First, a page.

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What is a Doomsday Device?

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  • Written By: Mary McMahon
  • Edited By: O. Wallace
  • Last Modified Date: 25 November 2016
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A doomsday device is something which theoretically has the potential to destroy the world, or at least to put an end to human life as it is currently known. The concept of doomsday devices began to enter the popular imagination in the 20th century, when significant advances in the sciences led people to realize that such a device would be possible. Numerous scientific inventions from nuclear bombs to the Large Hadron Collider at CERN in Switzerland has been accused of being a doomsday device, in arguments with varying degrees of validity.

This term references the concept of “doomsday” as in a catastrophic event which fundamentally reshapes the Earth. Some religious faiths incorporate a concept of doomsday into their belief systems, and people have also theorized that a doomsday could be brought about by natural causes, such as a catastrophic meteor collision. The idea of a scientific doomsday has been a popular theme in apocalyptic fiction, often with the goal of frightening readers with concepts from the boundaries of science.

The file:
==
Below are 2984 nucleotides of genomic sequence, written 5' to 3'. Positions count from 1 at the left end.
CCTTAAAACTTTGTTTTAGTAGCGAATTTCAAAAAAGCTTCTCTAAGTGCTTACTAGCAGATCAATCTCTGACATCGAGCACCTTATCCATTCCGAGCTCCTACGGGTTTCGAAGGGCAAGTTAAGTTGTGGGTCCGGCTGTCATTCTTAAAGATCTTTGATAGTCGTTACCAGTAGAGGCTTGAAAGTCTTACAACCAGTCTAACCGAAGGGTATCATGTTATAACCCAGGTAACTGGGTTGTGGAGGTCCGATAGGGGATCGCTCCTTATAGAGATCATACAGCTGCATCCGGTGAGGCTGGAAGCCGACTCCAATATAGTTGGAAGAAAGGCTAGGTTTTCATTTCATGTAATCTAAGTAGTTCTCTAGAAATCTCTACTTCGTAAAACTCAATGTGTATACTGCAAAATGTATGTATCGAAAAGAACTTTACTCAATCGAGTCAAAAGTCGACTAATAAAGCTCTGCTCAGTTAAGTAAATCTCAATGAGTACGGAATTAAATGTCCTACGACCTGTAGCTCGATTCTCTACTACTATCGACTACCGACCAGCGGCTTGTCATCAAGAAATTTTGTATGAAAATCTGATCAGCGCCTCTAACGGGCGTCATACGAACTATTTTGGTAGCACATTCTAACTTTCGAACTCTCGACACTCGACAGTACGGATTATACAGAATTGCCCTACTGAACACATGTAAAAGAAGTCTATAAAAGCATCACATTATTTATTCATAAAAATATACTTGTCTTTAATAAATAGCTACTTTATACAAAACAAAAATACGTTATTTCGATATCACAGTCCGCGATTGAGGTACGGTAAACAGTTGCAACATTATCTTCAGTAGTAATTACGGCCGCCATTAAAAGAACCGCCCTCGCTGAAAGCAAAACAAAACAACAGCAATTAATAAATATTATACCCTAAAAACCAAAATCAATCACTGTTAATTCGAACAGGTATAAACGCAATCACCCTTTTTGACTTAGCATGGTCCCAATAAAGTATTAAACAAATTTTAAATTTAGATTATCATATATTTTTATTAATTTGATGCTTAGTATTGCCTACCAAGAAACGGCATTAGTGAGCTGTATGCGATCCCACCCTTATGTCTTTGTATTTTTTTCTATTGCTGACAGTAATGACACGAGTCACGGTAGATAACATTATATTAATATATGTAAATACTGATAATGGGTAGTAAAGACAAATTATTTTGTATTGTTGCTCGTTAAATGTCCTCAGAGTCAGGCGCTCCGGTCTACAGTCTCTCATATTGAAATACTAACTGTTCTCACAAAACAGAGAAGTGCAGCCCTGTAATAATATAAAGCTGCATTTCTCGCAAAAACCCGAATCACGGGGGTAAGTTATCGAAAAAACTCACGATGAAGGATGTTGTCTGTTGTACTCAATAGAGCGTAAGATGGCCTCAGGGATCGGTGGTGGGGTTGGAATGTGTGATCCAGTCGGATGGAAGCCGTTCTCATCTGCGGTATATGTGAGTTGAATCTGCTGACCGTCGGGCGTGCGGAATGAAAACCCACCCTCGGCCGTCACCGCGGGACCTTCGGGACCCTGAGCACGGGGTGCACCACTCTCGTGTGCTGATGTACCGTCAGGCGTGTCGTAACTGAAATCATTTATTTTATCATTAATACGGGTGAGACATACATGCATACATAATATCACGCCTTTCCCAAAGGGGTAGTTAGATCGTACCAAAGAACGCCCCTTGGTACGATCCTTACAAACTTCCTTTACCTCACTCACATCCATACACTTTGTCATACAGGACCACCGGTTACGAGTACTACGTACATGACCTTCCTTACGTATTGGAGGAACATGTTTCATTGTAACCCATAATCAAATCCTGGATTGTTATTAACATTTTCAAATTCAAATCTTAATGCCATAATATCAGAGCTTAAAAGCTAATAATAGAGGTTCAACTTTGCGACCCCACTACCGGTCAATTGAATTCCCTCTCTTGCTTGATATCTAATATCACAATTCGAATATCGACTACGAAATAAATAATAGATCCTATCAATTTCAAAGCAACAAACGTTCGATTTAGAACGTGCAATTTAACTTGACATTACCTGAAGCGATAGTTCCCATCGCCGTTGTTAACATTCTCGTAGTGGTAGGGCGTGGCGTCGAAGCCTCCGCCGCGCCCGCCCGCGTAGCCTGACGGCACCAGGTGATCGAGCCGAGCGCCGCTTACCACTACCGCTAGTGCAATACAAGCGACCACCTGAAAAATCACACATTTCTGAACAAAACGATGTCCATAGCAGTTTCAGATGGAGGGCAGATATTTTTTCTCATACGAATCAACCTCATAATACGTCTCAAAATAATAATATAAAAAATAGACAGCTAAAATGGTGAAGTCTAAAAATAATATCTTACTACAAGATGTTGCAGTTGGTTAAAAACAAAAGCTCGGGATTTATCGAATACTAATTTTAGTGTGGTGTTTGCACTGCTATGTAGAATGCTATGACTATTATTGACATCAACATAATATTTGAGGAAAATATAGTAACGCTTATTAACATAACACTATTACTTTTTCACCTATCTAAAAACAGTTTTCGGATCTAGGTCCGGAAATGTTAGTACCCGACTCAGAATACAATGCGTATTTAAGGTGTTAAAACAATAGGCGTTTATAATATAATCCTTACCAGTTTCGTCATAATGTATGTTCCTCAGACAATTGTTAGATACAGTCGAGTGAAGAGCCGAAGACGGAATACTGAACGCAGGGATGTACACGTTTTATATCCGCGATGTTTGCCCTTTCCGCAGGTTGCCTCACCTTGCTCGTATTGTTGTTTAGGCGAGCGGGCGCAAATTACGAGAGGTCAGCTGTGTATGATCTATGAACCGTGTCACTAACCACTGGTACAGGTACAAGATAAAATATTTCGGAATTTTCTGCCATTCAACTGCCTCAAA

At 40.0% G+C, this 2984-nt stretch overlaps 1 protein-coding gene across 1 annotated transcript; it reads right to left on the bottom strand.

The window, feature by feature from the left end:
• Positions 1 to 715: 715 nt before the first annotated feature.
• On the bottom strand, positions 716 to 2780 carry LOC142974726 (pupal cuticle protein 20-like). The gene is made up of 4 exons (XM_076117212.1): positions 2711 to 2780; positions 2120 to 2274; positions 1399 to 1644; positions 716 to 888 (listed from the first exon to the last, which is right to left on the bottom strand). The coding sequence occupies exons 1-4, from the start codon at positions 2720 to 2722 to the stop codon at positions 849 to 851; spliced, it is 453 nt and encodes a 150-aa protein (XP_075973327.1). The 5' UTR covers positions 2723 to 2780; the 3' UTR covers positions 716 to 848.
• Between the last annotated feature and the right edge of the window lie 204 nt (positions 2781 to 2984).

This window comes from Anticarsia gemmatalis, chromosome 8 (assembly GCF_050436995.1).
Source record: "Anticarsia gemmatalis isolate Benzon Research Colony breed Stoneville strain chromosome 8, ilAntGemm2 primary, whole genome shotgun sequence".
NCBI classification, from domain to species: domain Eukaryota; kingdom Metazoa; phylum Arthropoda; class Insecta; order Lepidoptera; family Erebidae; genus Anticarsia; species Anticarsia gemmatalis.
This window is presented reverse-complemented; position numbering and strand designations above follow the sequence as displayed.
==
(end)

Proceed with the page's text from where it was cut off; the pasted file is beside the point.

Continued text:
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The atom bomb was treated as a doomsday device when it was first used publicly, with people fearing that the widespread development and use of atomic bombs could lead to a doomsday situation. This was in fact the underlying argument behind the concept of Mutually Assured Destruction, in which nations stockpiled nuclear weapons with the understanding that a release of nuclear weapons by one side would result in a full-scale nuclear war which would probably end only after both sides had been annihilated.

In addition to deliberately constructed doomsday devices, some people have raised concerns about doomsday devices created by accident. Scientific experiments designed to recreate the conditions at the beginning of the universe, for example, were feared by members of the public who thought that these experiments could trigger a chain reaction which would destroy the Earth. Attempts to create small-scale replicas of black holes in the laboratory were also feared for the same reason.

The concept of the doomsday device has played a major role in many works of apocalyptic fiction, along with films and television shows. The films Dr. Strangelove (1964) and Kiss Me Deadly (1955) both famously feature atomic weapons as a key part of their plots, for example. Writers and filmmakers often play with the doomsday device as a goal of creating a work with a sobering lesson about the dangerous side of scientific advancement.

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